a solution to the FLDS PR problem

FLDS Polygamy Public Relations

I’m not sure why, but an idea has been floating around in my mind the last couple of weeks. I’m not usually in the mood to help a religious group survive, but I figured this thought was worth putting into the public domain for criticism at the very least.

The FLDS have a pretty serious public relations problem. In my opinion, the problem is not about multiple wives. While most Americans aren’t going to sign up for polygamy, given the serial monogamy and rampant extramarital sex in the US today (up to 25% of men and about 15% of women engage in extramarital sexual relations), I don’t think most Americans would care if people decided to live in committed polygamous relationships. But the catch is that most Americans aren’t sure that the women who sign up for polygamy are willing and know what they are getting themselves into.

So, the PR problem comes into focus: People find the FLDS practice of marrying young women off at very young ages (before 18 is usually the sticking point) to be objectionable. We simply don’t think that women under the age of 18 are knowledgeable enough about life and the world to make a decision like that. Thus, the general perception of outsiders when looking at the FLDS is that the women are in these marriages not because they want to be but because they were indoctrinated into believing they should be and were almost forced (not physically, but certainly a great deal of psychological pressure was applied). Thus, this is an issue of autonomy: Do the women in these marriages have the autonomy to make their own decisions? As one of the most individualistic countries on the planet, Americans value autonomy. When it appears to have been taken away, we object.

The FLDS post the 2008 raid stated clearly that they were no longer going to allow underage marriages. Kudos to them for making this effort. But they haven’t solved the problem. Here’s why: If you keep a girl locked into a community where she is repeatedly indoctrinated to believe that her sole purpose in life is to be a plural wife to a man and have lots of kids, it doesn’t matter if she is 14 or 18 when she marries, she will still feel a psychological need to marry and will not have the full autonomy that Americans think she should have.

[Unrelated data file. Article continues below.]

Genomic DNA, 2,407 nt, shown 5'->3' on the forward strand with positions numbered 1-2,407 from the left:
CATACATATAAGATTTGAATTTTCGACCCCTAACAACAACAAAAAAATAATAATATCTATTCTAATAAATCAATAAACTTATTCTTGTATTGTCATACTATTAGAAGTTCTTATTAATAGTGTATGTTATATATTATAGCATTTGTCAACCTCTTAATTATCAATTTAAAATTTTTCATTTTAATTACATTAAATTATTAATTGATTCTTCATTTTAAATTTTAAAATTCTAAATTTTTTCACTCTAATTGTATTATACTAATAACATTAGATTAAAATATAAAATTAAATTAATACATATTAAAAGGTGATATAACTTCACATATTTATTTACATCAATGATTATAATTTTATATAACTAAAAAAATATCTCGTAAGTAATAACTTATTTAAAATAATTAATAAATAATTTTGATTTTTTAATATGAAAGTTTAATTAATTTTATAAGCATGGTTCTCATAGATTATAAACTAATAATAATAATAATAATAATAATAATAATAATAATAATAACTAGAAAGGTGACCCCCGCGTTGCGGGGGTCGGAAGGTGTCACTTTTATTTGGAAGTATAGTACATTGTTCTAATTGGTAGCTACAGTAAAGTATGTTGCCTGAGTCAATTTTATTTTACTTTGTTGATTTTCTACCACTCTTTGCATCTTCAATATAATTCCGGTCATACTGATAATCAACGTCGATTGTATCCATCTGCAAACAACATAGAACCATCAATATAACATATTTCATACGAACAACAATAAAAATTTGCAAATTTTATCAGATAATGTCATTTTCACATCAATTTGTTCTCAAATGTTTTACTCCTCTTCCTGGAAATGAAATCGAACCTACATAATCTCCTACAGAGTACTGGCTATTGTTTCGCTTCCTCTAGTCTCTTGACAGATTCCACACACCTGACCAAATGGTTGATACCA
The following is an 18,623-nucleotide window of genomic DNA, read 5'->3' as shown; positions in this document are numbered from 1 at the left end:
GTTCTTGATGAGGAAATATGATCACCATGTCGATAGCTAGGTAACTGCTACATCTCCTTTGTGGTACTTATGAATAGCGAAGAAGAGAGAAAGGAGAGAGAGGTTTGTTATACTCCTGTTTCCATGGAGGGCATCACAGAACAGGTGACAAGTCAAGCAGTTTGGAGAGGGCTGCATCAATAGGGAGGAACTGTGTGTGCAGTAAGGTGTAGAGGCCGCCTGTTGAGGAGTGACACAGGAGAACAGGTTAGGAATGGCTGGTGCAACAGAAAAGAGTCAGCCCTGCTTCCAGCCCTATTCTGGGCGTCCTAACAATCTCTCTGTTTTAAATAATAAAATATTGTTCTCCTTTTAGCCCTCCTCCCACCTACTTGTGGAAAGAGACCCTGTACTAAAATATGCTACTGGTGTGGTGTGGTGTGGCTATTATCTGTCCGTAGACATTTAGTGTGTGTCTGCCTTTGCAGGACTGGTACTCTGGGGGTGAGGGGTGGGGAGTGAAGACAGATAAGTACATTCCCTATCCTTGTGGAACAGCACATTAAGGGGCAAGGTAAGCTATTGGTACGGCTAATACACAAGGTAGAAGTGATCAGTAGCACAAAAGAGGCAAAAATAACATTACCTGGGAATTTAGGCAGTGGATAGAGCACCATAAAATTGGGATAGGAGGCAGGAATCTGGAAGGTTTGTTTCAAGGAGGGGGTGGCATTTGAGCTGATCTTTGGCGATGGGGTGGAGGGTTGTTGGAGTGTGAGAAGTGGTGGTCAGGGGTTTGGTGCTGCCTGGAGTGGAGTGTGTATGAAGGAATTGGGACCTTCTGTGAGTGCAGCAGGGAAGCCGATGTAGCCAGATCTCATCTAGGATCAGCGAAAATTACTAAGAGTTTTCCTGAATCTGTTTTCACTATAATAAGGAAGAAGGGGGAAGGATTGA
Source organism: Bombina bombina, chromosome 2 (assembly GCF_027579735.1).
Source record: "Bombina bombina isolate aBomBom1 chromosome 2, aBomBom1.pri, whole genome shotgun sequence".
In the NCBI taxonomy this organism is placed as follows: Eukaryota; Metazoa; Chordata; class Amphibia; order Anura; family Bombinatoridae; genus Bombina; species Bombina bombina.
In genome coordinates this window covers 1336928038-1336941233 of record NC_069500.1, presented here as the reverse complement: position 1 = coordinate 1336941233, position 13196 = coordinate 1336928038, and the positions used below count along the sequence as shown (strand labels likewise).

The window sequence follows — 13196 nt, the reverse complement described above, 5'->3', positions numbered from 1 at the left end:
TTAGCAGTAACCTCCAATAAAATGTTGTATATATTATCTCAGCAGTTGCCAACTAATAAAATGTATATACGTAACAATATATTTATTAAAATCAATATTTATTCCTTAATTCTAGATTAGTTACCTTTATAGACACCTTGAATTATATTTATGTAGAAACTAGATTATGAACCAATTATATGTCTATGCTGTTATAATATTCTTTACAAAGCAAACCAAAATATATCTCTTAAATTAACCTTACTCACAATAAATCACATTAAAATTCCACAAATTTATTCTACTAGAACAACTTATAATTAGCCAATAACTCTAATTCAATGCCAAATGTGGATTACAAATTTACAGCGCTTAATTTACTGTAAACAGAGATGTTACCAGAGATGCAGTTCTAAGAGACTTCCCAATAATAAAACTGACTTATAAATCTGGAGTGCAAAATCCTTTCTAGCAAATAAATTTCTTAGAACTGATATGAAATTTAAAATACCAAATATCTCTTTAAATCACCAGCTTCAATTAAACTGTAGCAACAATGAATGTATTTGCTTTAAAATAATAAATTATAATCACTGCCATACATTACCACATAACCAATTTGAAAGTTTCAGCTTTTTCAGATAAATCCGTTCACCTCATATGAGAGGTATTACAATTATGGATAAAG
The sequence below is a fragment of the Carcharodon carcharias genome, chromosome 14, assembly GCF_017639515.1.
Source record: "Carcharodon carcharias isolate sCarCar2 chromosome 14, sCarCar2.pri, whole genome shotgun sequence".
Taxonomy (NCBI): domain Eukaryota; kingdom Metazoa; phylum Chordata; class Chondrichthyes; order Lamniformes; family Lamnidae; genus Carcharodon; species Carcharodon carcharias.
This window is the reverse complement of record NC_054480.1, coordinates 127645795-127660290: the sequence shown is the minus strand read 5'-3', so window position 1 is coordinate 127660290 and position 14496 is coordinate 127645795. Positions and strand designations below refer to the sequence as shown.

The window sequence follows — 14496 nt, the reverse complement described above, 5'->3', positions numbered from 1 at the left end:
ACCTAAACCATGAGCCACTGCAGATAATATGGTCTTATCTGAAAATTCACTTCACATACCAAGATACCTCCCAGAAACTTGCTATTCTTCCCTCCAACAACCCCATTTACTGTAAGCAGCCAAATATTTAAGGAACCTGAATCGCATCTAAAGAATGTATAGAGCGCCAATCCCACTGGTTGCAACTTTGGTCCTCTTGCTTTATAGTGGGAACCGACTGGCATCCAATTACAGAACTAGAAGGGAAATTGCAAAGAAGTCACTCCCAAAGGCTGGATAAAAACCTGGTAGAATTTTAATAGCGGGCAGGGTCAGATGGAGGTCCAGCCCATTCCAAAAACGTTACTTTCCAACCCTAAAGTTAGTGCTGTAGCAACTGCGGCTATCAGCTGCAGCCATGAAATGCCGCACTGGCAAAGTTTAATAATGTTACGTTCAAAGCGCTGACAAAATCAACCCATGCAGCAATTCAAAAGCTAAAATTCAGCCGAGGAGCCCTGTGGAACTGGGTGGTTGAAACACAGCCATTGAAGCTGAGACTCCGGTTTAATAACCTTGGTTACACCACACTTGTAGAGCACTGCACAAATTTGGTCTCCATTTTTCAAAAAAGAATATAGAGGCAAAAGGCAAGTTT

My solution: An FLDS version of Rumspringa. The Amish encourage their youth to leave the Amish community for a period to experience life outside the community (among the rest of us) before deciding whether or not they want to be baptized and join the community. Those who return to the community and are baptized are expected to be lifelong members. But the key is: Who criticizes the Amish on autonomy grounds? I don’t recall ever hearing anyone criticize the Amish, the men in particular, for forcing the women to marry against their will. Why? Because the Amish don’t force people into marriages against their will (I’m speaking in generalities here; there are, I’m sure, exceptions).

So, here’s what I propose: The FLDS send their kids outside the community to live with secular families for one year at the age of 18. While living with the host family, the kids can either go to school or work.

Why secular families? Well, they are more tolerant than religious families. They would be less likely to criticize the kids if they decided to willingly return to the FLDS community after the year, so long as they knew they were making the decision on their own, without any undue pressure from the leadership of the FLDS or their families. They also wouldn’t try to convert them to a different religion, though they may make them think critically about their own beliefs.

The kids, of course, are given the freedom to choose whether to return to the community at the end of the year or not. As a result, the only people who return to the community are going to be those who want to be there and choose to be there as adults. Criticism of women being unable to choose their future would be sharply curtailed. What’s more, this would substantially improve the relations of the FLDS community with the outside world as pretty much every host family would have a chance to become familiar with members of the community. Greater familiarity with members of the community substantially reduces prejudice (I can send you a publication on this if you’re interested).